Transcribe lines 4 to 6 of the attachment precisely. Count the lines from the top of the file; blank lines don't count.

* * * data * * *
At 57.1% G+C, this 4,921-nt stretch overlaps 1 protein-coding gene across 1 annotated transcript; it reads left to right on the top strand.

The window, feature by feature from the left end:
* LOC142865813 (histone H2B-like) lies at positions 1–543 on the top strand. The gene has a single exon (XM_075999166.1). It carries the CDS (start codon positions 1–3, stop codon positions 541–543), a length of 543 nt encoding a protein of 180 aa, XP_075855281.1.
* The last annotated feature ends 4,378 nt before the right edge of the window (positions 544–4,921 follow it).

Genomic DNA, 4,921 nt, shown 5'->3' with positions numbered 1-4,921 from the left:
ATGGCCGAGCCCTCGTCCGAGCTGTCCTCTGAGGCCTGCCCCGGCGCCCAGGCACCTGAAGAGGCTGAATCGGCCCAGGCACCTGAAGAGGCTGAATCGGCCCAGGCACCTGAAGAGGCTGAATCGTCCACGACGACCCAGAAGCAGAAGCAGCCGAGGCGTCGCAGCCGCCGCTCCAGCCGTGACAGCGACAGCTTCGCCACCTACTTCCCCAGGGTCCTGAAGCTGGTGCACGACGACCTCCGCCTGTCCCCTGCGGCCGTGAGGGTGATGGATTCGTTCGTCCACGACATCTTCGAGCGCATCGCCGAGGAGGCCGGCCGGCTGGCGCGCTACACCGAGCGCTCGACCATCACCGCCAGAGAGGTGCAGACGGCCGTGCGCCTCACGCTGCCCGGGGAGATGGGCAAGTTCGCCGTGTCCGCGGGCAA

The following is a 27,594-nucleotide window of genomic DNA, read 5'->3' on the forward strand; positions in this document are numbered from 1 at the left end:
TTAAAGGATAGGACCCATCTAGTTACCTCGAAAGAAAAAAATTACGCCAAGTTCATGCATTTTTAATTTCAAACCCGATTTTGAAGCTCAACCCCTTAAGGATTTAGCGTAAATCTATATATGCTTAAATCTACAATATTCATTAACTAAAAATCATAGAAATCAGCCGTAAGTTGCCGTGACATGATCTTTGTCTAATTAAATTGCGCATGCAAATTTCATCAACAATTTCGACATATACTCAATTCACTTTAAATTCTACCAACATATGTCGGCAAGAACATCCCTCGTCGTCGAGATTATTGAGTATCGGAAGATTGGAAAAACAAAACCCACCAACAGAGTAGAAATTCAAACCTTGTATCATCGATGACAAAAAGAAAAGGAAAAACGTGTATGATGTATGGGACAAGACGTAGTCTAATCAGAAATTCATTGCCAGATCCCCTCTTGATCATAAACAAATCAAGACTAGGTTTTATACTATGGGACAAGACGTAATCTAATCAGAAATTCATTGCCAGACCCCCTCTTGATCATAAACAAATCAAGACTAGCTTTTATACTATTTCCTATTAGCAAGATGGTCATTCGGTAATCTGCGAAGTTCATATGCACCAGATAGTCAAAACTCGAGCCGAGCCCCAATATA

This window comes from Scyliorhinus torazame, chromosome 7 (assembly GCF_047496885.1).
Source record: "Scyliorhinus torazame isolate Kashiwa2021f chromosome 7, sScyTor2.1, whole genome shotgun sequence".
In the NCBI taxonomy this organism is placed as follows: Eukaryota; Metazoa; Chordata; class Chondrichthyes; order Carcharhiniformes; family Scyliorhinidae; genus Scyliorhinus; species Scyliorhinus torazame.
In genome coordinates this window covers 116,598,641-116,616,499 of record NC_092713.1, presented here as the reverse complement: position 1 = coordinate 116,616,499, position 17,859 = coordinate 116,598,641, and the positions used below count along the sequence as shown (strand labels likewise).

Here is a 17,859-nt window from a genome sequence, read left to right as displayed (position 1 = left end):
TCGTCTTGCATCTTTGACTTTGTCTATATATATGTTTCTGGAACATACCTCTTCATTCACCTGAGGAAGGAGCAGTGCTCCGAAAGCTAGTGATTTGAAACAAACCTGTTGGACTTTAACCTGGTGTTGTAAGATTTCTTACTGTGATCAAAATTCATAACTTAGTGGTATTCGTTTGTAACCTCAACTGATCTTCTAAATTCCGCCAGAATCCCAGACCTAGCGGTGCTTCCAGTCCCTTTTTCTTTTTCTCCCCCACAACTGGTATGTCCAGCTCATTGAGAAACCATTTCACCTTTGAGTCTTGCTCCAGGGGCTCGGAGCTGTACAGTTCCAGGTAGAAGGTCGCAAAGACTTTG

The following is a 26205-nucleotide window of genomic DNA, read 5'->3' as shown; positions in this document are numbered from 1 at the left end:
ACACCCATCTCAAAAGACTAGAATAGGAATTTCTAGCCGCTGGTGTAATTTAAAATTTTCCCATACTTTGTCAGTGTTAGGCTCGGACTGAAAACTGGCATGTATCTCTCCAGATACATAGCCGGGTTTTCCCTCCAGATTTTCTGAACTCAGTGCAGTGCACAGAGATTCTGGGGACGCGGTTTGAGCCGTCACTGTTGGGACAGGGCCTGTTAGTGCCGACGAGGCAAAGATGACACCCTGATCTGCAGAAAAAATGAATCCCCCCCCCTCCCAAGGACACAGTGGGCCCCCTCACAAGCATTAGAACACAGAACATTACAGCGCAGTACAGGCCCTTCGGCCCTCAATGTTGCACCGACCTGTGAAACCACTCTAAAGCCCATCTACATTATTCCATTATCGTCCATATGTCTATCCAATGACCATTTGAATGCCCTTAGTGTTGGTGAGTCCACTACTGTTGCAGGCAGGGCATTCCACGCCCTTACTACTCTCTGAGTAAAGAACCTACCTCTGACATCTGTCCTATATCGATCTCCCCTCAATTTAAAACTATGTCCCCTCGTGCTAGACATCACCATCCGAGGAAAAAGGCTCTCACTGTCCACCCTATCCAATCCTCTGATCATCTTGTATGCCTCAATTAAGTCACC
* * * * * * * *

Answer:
* The last annotated feature ends 4,378 nt before the right edge of the window (positions 544–4,921 follow it).

Genomic DNA, 4,921 nt, shown 5'->3' with positions numbered 1-4,921 from the left:
ATGGCCGAGCCCTCGTCCGAGCTGTCCTCTGAGGCCTGCCCCGGCGCCCAGGCACCTGAAGAGGCTGAATCGGCCCAGGCACCTGAAGAGGCTGAATCGGCCCAGGCACCTGAAGAGGCTGAATCGTCCACGACGACCCAGAAGCAGAAGCAGCCGAGGCGTCGCAGCCGCCGCTCCAGCCGTGACAGCGACAGCTTCGCCACCTACTTCCCCAGGGTCCTGAAGCTGGTGCACGACGACCTCCGCCTGTCCCCTGCGGCCGTGAGGGTGATGGATTCGTTCGTCCACGACATCTTCGAGCGCATCGCCGAGGAGGCCGGCCGGCTGGCGCGCTACACCGAGCGCTCGACCATCACCGCCAGAGAGGTGCAGACGGCCGTGCGCCTCACGCTGCCCGGGGAGATGGGCAAGTTCGCCGTGTCCGCGGGCAA